FIG. 32 is still a further alternate configuration for a random pattern of elements illustrating, for example, only one of the cells of FIG. 31 in a four-by-four array with some of the sub-cells vacant so as to make the sequences aperiodic;
FIG. 33 is an alternate embodiment of the element patterns, such as based upon one of the cells of FIG. 31 but with some of the size elements moved off-center.
In accordance with the present invention, there is provided a thin, flexible, lightweight and broadband radar absorbing material. The apparatus that is described herein is in particular designed for operation in the frequency range of 2-18 GHz and is adapted to provide operation with reflectivities of less than -15 dB. Also, this invention relates to an improved absorber element absorber element configuration with improved broadband and reflectivity characteristics and attendant suppression of grating lobe signals.
The apparatus to be described herein is characterized by several important features. One feature relates to a resistive loading technique to enable one to construct the device in relatively small and thin size. Another concept is a broadbanding technique that is carried out by multi-layering concepts. In this regard, different size antenna patterns are multi-layered to achieve a broadband three-dimensional antenna array in which each layer is designed to absorb frequencies in a specified range because of the particular antenna geometry employed for that layer. In accordance with still a further feature of the present invention and in an effort to minimize grating lobes the absorber elements are disposed in a random pattern preferably one that is aperiodic and furthermore in which the elements are preferably disposed at spacing of less than 1/2 wavelength in the frequency band of interest.
In accordance with the invention it is furthermore noted that the overall material thickness is made small by printing the absorber patterns, preferably using a resistive ink in which the loading is substantially uniform throughout the pattern, or a highly conductive ink in combination with a discrete load. In the case of using a resistive ink for the absorber pattern, the absorber may be either open-circuited or short-circuited at the absorber feed gap. In the case of using a highly conductive ink, the resistive loading is at the feed gap such as illustrated in FIG. 6. The absorber patterns are printed on an appropriate substrate using silk screening or other transfer methods. It is noted herein that, although reference has made previously to antenna patterns, for the most part hereinafter the elements are referred to as absorber elements as this is more descriptive of their intended use.
Reference is now made to the schematic diagram of FIG. 1 which shows a metal sheet 10 forming a reflector having disposed in front thereof, dipoles D1 and D2 at respective spacings S1 and S2 from the reflector surface. It is noted that the dipole D1 is of shorter length than the dipole D2. From antenna theory and considering only the dipole D1, it is known that a half wavelength dipole antenna in front of a metal sheet such as the reflector 10 has zero radiation away from the sheet when the dipole is spaced one-half wavelength from the sheet or in other works when the distance S1 is one-half wavelength of the particular electromagnetic energy signal. The zero field intensity came about by interference of the waves, one reflected from the plate 10 and one transmitted by the antenna. By reciprocity, if the dipole is receiving electromagnetic energy in the form of a plane wave, it re-radiates zero power at this one-half wavelength spacing.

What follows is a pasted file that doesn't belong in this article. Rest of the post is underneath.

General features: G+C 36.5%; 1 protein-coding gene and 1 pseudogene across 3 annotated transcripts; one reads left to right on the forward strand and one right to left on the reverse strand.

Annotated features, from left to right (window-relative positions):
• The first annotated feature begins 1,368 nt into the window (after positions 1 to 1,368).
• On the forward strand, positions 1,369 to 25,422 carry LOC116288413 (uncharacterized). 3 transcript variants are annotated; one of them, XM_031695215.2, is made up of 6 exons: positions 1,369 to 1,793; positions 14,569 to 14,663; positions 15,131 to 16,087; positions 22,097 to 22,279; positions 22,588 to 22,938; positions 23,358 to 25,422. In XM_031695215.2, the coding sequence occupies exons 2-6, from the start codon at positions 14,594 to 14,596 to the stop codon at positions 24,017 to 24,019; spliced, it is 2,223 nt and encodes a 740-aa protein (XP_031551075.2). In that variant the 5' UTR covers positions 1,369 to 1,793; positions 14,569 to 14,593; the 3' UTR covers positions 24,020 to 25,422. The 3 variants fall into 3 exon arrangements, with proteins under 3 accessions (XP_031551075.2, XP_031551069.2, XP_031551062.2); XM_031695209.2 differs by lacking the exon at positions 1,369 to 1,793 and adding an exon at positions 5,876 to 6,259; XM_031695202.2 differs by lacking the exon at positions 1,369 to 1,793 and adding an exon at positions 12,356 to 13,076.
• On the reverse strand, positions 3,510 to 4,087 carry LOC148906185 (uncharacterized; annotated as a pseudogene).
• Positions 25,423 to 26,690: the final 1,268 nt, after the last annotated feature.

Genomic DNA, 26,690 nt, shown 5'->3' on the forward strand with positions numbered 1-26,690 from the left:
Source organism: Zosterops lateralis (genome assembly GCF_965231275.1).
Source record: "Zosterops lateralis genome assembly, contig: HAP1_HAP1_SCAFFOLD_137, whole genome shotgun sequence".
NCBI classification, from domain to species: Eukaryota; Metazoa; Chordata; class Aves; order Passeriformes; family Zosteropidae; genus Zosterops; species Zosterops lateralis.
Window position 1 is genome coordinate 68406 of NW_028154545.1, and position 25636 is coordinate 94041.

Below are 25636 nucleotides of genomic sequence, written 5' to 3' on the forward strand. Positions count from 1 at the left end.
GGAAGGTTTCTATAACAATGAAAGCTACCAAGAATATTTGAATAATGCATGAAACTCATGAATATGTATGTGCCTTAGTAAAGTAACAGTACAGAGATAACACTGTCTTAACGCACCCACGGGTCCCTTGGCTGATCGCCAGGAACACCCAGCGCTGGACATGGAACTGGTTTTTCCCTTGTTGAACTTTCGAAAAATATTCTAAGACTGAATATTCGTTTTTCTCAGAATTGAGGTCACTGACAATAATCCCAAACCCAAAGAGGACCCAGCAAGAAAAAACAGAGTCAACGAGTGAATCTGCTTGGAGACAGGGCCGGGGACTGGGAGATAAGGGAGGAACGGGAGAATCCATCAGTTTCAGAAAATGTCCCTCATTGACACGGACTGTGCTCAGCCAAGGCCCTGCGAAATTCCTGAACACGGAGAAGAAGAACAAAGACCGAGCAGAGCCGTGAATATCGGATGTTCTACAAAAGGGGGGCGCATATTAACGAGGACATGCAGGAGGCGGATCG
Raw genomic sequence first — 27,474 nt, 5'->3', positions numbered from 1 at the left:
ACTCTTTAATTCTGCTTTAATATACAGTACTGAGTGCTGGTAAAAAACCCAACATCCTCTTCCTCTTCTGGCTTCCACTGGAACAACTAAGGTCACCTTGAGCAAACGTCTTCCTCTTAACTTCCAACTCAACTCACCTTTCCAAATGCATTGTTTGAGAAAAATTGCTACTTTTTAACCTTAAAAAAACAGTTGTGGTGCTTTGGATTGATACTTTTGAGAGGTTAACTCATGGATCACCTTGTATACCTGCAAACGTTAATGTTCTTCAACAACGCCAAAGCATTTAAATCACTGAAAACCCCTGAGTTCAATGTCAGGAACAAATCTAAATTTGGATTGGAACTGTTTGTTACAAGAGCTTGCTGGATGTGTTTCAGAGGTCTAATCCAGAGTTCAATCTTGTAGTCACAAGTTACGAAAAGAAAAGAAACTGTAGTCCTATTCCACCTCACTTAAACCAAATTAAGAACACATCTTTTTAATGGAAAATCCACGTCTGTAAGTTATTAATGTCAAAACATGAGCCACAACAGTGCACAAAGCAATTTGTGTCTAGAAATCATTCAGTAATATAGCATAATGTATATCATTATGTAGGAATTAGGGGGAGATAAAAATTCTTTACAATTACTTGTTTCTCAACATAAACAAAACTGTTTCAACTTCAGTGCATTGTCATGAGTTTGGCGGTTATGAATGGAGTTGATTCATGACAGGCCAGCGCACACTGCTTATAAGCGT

Now, in accordance with the present invention, it has been found that if the dipole is loaded with a resistor, there also is provided substantially zero gain, but at a spacing on the order of or less than one-tenth wavelength. Thus, also by reciprocity, if the closely spaced dipole is receiving electromagnetic energy in a plane wave, it re-radiates zero power at this one-tenth wavelength or less spacing.
In connection with the resistive loading of the antenna, refer to FIG. 7 which is a diagram of wavelength versus gain showing a family of curves relating to different load resistances. In FIG. 7 it is noted that the curve for zero load resistance is essentially maintained at a constant value for small wavelengths. Therefore, it is not possible to achieve zero re-radiated power for very small spacings between the antenna and ground plane under the condition of the load resistance being zero. On the other hand, the other curves indicate that as the resistive loading increase in value, then there will be zero gain and thus zero re-radiation also at spacings generally less than one-tenth wavelength. Reference will be hereinafter to techniques for carrying out the resistive loading of the antenna element.